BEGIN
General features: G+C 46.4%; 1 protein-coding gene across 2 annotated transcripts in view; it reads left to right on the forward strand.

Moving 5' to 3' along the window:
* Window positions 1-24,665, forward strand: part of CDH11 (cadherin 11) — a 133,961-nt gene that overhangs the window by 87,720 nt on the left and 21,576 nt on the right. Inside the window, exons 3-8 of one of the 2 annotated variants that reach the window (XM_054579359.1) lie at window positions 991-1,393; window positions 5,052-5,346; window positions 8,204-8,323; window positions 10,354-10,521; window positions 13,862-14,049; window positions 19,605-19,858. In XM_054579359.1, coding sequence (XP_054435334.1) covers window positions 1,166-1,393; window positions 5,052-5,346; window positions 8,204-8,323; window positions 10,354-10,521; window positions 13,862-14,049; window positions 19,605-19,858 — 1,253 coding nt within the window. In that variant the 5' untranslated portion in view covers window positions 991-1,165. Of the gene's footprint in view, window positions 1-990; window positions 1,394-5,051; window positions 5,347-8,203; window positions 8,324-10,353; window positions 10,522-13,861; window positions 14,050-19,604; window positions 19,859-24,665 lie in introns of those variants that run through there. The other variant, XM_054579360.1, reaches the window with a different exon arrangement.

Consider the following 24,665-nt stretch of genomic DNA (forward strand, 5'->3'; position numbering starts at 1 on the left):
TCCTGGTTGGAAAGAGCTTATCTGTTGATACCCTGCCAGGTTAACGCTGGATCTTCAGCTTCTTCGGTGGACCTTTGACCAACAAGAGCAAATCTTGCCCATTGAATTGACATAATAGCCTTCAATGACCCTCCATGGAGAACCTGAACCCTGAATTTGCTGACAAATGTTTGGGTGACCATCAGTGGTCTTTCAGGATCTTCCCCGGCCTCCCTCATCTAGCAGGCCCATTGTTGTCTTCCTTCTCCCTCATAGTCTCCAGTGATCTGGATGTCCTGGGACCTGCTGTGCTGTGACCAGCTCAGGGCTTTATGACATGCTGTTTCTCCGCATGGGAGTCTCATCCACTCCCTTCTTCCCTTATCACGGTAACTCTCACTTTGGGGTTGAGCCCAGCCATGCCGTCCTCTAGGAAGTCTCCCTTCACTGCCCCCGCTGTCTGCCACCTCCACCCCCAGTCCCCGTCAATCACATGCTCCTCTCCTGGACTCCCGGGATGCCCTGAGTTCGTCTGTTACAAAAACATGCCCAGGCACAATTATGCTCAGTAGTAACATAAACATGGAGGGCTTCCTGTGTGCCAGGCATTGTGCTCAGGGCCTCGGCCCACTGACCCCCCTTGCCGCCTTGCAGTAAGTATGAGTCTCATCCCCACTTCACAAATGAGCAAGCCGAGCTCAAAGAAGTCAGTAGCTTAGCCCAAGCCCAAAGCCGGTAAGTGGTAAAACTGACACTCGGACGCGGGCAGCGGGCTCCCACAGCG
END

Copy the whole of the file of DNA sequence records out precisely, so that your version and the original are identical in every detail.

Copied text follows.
General features: G+C 46.4%; 1 protein-coding gene across 2 annotated transcripts in view; it reads left to right on the forward strand.

Moving 5' to 3' along the window:
* Window positions 1-24,665, forward strand: part of CDH11 (cadherin 11) — a 133,961-nt gene that overhangs the window by 87,720 nt on the left and 21,576 nt on the right. Inside the window, exons 3-8 of one of the 2 annotated variants that reach the window (XM_054579359.1) lie at window positions 991-1,393; window positions 5,052-5,346; window positions 8,204-8,323; window positions 10,354-10,521; window positions 13,862-14,049; window positions 19,605-19,858. In XM_054579359.1, coding sequence (XP_054435334.1) covers window positions 1,166-1,393; window positions 5,052-5,346; window positions 8,204-8,323; window positions 10,354-10,521; window positions 13,862-14,049; window positions 19,605-19,858 — 1,253 coding nt within the window. In that variant the 5' untranslated portion in view covers window positions 991-1,165. Of the gene's footprint in view, window positions 1-990; window positions 1,394-5,051; window positions 5,347-8,203; window positions 8,324-10,353; window positions 10,522-13,861; window positions 14,050-19,604; window positions 19,859-24,665 lie in introns of those variants that run through there. The other variant, XM_054579360.1, reaches the window with a different exon arrangement.

Consider the following 24,665-nt stretch of genomic DNA (forward strand, 5'->3'; position numbering starts at 1 on the left):
TCCTGGTTGGAAAGAGCTTATCTGTTGATACCCTGCCAGGTTAACGCTGGATCTTCAGCTTCTTCGGTGGACCTTTGACCAACAAGAGCAAATCTTGCCCATTGAATTGACATAATAGCCTTCAATGACCCTCCATGGAGAACCTGAACCCTGAATTTGCTGACAAATGTTTGGGTGACCATCAGTGGTCTTTCAGGATCTTCCCCGGCCTCCCTCATCTAGCAGGCCCATTGTTGTCTTCCTTCTCCCTCATAGTCTCCAGTGATCTGGATGTCCTGGGACCTGCTGTGCTGTGACCAGCTCAGGGCTTTATGACATGCTGTTTCTCCGCATGGGAGTCTCATCCACTCCCTTCTTCCCTTATCACGGTAACTCTCACTTTGGGGTTGAGCCCAGCCATGCCGTCCTCTAGGAAGTCTCCCTTCACTGCCCCCGCTGTCTGCCACCTCCACCCCCAGTCCCCGTCAATCACATGCTCCTCTCCTGGACTCCCGGGATGCCCTGAGTTCGTCTGTTACAAAAACATGCCCAGGCACAATTATGCTCAGTAGTAACATAAACATGGAGGGCTTCCTGTGTGCCAGGCATTGTGCTCAGGGCCTCGGCCCACTGACCCCCCTTGCCGCCTTGCAGTAAGTATGAGTCTCATCCCCACTTCACAAATGAGCAAGCCGAGCTCAAAGAAGTCAGTAGCTTAGCCCAAGCCCAAAGCCGGTAAGTGGTAAAACTGACACTCGGACGCGGGCAGCGGGCTCCCACAGCG